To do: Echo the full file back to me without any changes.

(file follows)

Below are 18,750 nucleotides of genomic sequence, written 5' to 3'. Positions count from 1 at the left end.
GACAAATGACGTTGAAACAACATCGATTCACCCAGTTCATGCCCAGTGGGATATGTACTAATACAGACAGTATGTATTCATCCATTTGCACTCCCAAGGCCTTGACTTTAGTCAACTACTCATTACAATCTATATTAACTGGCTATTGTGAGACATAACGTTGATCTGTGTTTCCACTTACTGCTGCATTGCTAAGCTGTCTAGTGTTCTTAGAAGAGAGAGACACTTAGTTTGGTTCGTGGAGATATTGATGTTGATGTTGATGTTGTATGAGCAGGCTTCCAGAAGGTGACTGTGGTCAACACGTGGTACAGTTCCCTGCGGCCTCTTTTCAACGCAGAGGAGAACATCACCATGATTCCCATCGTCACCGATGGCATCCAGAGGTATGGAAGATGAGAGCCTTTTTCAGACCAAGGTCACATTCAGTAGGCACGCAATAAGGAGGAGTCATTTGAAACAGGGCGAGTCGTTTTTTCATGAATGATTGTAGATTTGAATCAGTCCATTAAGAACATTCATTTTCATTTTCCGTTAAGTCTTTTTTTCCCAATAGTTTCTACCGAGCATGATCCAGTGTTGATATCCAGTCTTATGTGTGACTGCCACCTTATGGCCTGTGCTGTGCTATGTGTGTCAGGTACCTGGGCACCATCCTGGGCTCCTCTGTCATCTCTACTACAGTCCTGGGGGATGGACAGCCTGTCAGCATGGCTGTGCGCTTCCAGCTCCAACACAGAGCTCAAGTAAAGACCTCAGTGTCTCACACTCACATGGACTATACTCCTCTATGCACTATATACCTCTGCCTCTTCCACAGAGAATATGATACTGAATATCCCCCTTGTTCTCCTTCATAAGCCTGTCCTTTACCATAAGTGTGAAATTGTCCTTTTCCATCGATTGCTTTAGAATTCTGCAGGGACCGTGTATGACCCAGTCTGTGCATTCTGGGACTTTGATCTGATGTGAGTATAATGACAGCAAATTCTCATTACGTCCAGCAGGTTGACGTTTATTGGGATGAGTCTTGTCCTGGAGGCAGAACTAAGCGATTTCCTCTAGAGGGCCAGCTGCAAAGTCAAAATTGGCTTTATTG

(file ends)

Below are 18,750 nucleotides of genomic sequence, written 5' to 3'. Positions count from 1 at the left end.
GACAAATGACGTTGAAACAACATCGATTCACCCAGTTCATGCCCAGTGGGATATGTACTAATACAGACAGTATGTATTCATCCATTTGCACTCCCAAGGCCTTGACTTTAGTCAACTACTCATTACAATCTATATTAACTGGCTATTGTGAGACATAACGTTGATCTGTGTTTCCACTTACTGCTGCATTGCTAAGCTGTCTAGTGTTCTTAGAAGAGAGAGACACTTAGTTTGGTTCGTGGAGATATTGATGTTGATGTTGATGTTGTATGAGCAGGCTTCCAGAAGGTGACTGTGGTCAACACGTGGTACAGTTCCCTGCGGCCTCTTTTCAACGCAGAGGAGAACATCACCATGATTCCCATCGTCACCGATGGCATCCAGAGGTATGGAAGATGAGAGCCTTTTTCAGACCAAGGTCACATTCAGTAGGCACGCAATAAGGAGGAGTCATTTGAAACAGGGCGAGTCGTTTTTTCATGAATGATTGTAGATTTGAATCAGTCCATTAAGAACATTCATTTTCATTTTCCGTTAAGTCTTTTTTTCCCAATAGTTTCTACCGAGCATGATCCAGTGTTGATATCCAGTCTTATGTGTGACTGCCACCTTATGGCCTGTGCTGTGCTATGTGTGTCAGGTACCTGGGCACCATCCTGGGCTCCTCTGTCATCTCTACTACAGTCCTGGGGGATGGACAGCCTGTCAGCATGGCTGTGCGCTTCCAGCTCCAACACAGAGCTCAAGTAAAGACCTCAGTGTCTCACACTCACATGGACTATACTCCTCTATGCACTATATACCTCTGCCTCTTCCACAGAGAATATGATACTGAATATCCCCCTTGTTCTCCTTCATAAGCCTGTCCTTTACCATAAGTGTGAAATTGTCCTTTTCCATCGATTGCTTTAGAATTCTGCAGGGACCGTGTATGACCCAGTCTGTGCATTCTGGGACTTTGATCTGATGTGAGTATAATGACAGCAAATTCTCATTACGTCCAGCAGGTTGACGTTTATTGGGATGAGTCTTGTCCTGGAGGCAGAACTAAGCGATTTCCTCTAGAGGGCCAGCTGCAAAGTCAAAATTGGCTTTATTG